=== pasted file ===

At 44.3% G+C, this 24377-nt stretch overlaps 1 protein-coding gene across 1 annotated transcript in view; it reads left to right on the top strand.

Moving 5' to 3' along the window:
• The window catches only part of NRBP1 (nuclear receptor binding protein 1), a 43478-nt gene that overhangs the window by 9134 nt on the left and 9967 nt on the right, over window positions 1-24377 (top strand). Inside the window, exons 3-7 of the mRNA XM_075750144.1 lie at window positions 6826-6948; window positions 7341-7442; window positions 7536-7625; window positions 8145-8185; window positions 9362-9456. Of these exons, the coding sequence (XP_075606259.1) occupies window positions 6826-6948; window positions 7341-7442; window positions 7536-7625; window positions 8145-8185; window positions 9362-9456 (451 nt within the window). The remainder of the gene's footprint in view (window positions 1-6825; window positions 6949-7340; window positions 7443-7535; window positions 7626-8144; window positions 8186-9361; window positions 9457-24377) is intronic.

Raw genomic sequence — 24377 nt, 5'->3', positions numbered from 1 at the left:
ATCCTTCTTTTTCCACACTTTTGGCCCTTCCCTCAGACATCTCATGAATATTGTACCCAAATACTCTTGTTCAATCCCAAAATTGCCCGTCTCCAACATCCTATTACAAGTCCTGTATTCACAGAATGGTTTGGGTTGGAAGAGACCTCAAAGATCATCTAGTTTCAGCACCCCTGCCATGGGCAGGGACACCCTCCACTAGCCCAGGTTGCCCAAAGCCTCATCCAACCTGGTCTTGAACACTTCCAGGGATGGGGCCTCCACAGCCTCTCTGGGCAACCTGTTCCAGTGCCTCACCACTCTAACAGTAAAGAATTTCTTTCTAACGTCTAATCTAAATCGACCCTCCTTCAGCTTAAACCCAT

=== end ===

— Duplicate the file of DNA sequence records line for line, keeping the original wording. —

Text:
At 44.3% G+C, this 24377-nt stretch overlaps 1 protein-coding gene across 1 annotated transcript in view; it reads left to right on the top strand.

Moving 5' to 3' along the window:
• The window catches only part of NRBP1 (nuclear receptor binding protein 1), a 43478-nt gene that overhangs the window by 9134 nt on the left and 9967 nt on the right, over window positions 1-24377 (top strand). Inside the window, exons 3-7 of the mRNA XM_075750144.1 lie at window positions 6826-6948; window positions 7341-7442; window positions 7536-7625; window positions 8145-8185; window positions 9362-9456. Of these exons, the coding sequence (XP_075606259.1) occupies window positions 6826-6948; window positions 7341-7442; window positions 7536-7625; window positions 8145-8185; window positions 9362-9456 (451 nt within the window). The remainder of the gene's footprint in view (window positions 1-6825; window positions 6949-7340; window positions 7443-7535; window positions 7626-8144; window positions 8186-9361; window positions 9457-24377) is intronic.

Raw genomic sequence — 24377 nt, 5'->3', positions numbered from 1 at the left:
ATCCTTCTTTTTCCACACTTTTGGCCCTTCCCTCAGACATCTCATGAATATTGTACCCAAATACTCTTGTTCAATCCCAAAATTGCCCGTCTCCAACATCCTATTACAAGTCCTGTATTCACAGAATGGTTTGGGTTGGAAGAGACCTCAAAGATCATCTAGTTTCAGCACCCCTGCCATGGGCAGGGACACCCTCCACTAGCCCAGGTTGCCCAAAGCCTCATCCAACCTGGTCTTGAACACTTCCAGGGATGGGGCCTCCACAGCCTCTCTGGGCAACCTGTTCCAGTGCCTCACCACTCTAACAGTAAAGAATTTCTTTCTAACGTCTAATCTAAATCGACCCTCCTTCAGCTTAAACCCAT